An Unlikely Sermon IllustrationApril 27, 2020
For as I passed by, and beheld your devotions, I found an altar with this inscription: TO THE UNKNOWN GOD. Whom therefore ye ignorantly worship, him declare I unto you.
— Acts 17:23
In yesterday’s Sparkling Gem, we examined Paul’s tactful and effective ministry strategy as he sought to share the message of the Gospel with the highly educated pagan crowd on Mars Hill in the city of Athens. Today I want to focus on his message. As Paul stood in the amphitheater and looked into the faces of the Athenian judges who were listening intently to him, the Holy Spirit dropped a sermon illustration into his heart that was pure genius.
Paul began by saying, “For as I passed by….” The Greek word used here carries the idea of a leisurely walk or a stroll. This is a word that a tourist might use to describe a peaceful, paced walk on a sunny afternoon. The Greek tense used implies multiple strolls throughout the city, which means Paul has taken the time to observe Athens. As a visitor to this historical city, he hadn’t closed his eyes to the city but had taken the time to experience its sights, its sounds, its smells — all the unique characteristics that made Athens what it was.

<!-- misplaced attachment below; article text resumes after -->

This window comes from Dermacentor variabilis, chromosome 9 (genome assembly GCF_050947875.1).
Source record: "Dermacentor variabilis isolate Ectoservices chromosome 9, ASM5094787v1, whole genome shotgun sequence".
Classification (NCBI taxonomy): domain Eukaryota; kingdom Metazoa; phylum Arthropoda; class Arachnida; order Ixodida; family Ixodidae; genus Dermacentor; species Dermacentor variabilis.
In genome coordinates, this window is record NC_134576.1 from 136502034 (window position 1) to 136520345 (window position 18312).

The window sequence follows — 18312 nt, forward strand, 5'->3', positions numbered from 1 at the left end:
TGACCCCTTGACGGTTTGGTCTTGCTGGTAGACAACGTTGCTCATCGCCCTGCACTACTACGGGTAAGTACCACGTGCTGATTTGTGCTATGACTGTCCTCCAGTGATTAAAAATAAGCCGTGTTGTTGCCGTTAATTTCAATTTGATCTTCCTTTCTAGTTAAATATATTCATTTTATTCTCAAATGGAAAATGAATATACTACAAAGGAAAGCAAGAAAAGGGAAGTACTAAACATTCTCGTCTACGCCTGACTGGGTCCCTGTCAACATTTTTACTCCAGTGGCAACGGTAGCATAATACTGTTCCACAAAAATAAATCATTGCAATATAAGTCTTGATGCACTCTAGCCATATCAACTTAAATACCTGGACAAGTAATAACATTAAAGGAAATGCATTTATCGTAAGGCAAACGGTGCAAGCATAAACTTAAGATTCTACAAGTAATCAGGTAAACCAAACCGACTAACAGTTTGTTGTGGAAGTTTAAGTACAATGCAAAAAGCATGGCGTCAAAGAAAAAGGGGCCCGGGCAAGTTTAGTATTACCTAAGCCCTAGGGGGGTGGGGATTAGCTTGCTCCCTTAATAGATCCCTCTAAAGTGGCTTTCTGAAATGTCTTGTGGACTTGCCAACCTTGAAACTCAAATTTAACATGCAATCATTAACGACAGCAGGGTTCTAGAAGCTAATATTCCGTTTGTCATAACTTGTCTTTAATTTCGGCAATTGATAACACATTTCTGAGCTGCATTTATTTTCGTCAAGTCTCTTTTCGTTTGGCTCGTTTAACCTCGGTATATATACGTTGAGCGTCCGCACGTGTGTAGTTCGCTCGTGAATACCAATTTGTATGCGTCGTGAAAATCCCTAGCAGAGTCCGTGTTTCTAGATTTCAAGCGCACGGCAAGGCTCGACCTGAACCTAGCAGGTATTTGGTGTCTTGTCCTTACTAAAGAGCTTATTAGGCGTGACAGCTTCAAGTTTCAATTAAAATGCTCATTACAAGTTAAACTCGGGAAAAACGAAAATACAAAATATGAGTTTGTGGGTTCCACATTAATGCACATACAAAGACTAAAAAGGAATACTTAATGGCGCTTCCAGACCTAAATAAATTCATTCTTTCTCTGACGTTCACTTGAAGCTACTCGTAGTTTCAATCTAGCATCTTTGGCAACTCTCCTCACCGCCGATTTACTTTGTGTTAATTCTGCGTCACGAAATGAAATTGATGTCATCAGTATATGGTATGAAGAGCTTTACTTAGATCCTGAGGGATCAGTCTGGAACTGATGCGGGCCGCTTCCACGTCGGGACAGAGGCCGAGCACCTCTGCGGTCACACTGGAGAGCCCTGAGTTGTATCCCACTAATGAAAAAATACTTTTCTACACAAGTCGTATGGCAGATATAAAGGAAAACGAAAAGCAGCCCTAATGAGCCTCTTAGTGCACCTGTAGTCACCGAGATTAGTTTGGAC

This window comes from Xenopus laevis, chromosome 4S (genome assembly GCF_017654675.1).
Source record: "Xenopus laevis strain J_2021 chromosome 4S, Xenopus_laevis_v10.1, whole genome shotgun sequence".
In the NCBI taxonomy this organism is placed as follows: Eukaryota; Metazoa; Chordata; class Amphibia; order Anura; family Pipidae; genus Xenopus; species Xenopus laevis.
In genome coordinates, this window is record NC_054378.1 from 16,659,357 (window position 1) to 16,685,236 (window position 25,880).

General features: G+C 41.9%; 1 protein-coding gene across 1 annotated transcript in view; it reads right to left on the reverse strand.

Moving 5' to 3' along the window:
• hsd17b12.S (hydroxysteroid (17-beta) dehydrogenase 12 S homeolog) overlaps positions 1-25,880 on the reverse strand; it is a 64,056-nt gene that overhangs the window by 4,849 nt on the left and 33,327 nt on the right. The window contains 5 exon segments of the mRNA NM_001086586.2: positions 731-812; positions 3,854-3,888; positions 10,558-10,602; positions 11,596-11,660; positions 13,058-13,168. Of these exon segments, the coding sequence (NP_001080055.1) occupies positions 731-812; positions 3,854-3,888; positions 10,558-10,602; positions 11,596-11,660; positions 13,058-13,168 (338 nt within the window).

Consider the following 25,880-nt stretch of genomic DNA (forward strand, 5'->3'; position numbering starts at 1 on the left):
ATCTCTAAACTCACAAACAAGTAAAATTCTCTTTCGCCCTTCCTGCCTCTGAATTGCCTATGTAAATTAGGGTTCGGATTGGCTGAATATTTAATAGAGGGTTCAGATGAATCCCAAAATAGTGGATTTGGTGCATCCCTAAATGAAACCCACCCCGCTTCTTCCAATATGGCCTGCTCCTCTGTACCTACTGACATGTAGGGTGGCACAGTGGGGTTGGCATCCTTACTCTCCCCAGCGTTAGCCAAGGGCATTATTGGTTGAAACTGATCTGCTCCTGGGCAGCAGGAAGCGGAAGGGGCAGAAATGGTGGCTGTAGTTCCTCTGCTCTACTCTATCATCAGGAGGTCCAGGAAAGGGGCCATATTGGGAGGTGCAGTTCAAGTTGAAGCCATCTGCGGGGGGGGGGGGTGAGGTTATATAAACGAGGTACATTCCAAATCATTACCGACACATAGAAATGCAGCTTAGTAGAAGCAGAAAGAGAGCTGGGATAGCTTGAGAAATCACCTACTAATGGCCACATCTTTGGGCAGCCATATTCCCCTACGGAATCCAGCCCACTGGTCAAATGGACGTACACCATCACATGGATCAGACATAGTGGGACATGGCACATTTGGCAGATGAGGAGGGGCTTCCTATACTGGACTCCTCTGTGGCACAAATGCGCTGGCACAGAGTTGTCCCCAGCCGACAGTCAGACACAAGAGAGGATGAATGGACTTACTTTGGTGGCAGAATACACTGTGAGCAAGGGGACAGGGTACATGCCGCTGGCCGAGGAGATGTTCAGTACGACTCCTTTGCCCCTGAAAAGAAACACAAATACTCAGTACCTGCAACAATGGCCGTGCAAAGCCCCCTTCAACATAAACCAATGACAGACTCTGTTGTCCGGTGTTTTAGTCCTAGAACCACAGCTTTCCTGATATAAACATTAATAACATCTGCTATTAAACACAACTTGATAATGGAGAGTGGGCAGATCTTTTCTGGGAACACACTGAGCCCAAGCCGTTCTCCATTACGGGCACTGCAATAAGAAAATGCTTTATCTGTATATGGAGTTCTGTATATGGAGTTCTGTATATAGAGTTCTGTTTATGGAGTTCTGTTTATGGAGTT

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Paul went on to say, “…And beheld your devotions….” The word “beheld” is the Greek word anatheoreo, a compound of ana and theoreo. The word theoreo means to look upon or to gaze at, and it is where we get the word for a theater.
Like a huge theatrical stage, the entire city of Athens was staged for idolatry. Since idolatry was the biggest show in town, Paul had carefully observed it like a patron at the theater who watches every act of a play. He had studied the Athenians’ devotion to idolatry and knew the level to which this city had sunk into this abominable practice. However, in Acts 17:3, this Greek word theoreo is compounded together with ana, a word that means up. Thus, the word anatheoreo, translated “beheld,” actually means to look upward.